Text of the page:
Wednesday, December 1, 2010

Non-Discretionary Hours

Why is life similar to writing a novel, or launching a blog?

Because something else always seems to come up that is too enticing to resist.

Writers' guides suggest creating a website or blog long before the 3-book contract is signed, before a publisher consents to publishing your novel, and even before an agent agrees to represent you. That's why I have been working on my blog's creation for months. The initial plan, before the revised Thanksgiving date, was to launch the blog . . . well, before now. Then those enticements started showing up, just as they do to disrupt my writing.

Weddings, reunions, and funerals all consume the discretionary hours of a person's normal life. Plans change as emergencies and other unexpected situations arise. Then the hours scheduled for writing the next chapter of that current novel disappear, turning scheduled writing hours into discretionary hours. The trick is to keep the writing hours in the non-discretionary column.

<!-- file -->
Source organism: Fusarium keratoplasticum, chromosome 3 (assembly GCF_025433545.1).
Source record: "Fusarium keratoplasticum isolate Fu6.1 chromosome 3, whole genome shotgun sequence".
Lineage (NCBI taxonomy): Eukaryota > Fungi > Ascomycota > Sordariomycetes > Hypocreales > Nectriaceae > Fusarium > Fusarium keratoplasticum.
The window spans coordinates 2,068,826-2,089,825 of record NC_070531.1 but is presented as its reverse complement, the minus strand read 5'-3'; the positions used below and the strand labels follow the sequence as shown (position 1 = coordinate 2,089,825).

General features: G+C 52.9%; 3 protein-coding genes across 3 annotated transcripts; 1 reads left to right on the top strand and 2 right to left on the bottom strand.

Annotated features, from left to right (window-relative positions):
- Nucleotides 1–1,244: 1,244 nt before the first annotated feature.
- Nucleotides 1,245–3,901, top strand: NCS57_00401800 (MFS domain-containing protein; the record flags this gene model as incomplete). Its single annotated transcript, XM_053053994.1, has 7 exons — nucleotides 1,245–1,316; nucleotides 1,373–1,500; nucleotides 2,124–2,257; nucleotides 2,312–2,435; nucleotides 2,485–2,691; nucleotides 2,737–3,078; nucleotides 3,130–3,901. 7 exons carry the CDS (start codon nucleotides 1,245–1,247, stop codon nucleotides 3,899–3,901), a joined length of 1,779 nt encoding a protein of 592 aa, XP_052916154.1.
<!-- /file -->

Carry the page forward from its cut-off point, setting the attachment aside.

Which projects or daily chores do you have difficulty completing, what hours do you find almost impossible to keep in the non-discretionary column?

The obvious solution, easier said than accomplished, is multi-tasking.

The next time an unexpected event presents itself, I'll continue to write between doing laundry and packing; while waiting for the last boarding call to wherever; and during the flights as I eat my salted pretzels, rather than viewing The Karate Kid for the third time.


  1. I find cross-country plane flights are perfect for writing, either on my netbook or in a (paper) notebook. I hate watching movies with airplane noise destroying the sound, so I never do that, anyways. But give me a visit to my mom in California and I'm sure to get a new scene or two completed.


  2. Gail I'm finally getting around to reading your blog site. Congratulations on your accomplishment in getting this set up!! I do want to be notified when you have your first book in print as I would love to read it!! I'll come back time and again to keep up with your progress and get tidbits that I can use in my own writing. Merry Christmas!! Joyce

  3. Edith, the airplane noise doesn't bother me, it's the person behind me kicking the seat!

  4. Thank you, Joyce, for taking the time to stop by. I know you are up to your ears in activities right now.


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